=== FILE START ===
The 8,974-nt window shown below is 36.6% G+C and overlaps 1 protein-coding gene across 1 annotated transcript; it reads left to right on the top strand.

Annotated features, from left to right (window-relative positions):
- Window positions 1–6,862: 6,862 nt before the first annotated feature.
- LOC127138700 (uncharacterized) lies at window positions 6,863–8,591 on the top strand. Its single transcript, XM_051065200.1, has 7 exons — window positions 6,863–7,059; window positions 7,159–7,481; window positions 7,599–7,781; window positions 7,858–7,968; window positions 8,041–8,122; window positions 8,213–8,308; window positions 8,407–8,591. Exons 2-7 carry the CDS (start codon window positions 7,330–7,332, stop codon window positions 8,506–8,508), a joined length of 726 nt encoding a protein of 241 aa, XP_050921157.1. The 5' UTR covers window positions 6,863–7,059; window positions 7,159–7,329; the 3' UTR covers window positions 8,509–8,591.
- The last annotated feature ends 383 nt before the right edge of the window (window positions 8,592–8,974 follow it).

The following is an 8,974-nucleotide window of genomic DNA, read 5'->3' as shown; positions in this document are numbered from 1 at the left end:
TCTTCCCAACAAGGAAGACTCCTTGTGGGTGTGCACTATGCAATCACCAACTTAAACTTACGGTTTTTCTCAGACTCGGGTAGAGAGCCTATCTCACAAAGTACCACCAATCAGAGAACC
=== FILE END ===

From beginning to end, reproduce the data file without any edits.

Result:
The 8,974-nt window shown below is 36.6% G+C and overlaps 1 protein-coding gene across 1 annotated transcript; it reads left to right on the top strand.

Annotated features, from left to right (window-relative positions):
- Window positions 1–6,862: 6,862 nt before the first annotated feature.
- LOC127138700 (uncharacterized) lies at window positions 6,863–8,591 on the top strand. Its single transcript, XM_051065200.1, has 7 exons — window positions 6,863–7,059; window positions 7,159–7,481; window positions 7,599–7,781; window positions 7,858–7,968; window positions 8,041–8,122; window positions 8,213–8,308; window positions 8,407–8,591. Exons 2-7 carry the CDS (start codon window positions 7,330–7,332, stop codon window positions 8,506–8,508), a joined length of 726 nt encoding a protein of 241 aa, XP_050921157.1. The 5' UTR covers window positions 6,863–7,059; window positions 7,159–7,329; the 3' UTR covers window positions 8,509–8,591.
- The last annotated feature ends 383 nt before the right edge of the window (window positions 8,592–8,974 follow it).

The following is an 8,974-nucleotide window of genomic DNA, read 5'->3' as shown; positions in this document are numbered from 1 at the left end:
TCTTCCCAACAAGGAAGACTCCTTGTGGGTGTGCACTATGCAATCACCAACTTAAACTTACGGTTTTTCTCAGACTCGGGTAGAGAGCCTATCTCACAAAGTACCACCAATCAGAGAACC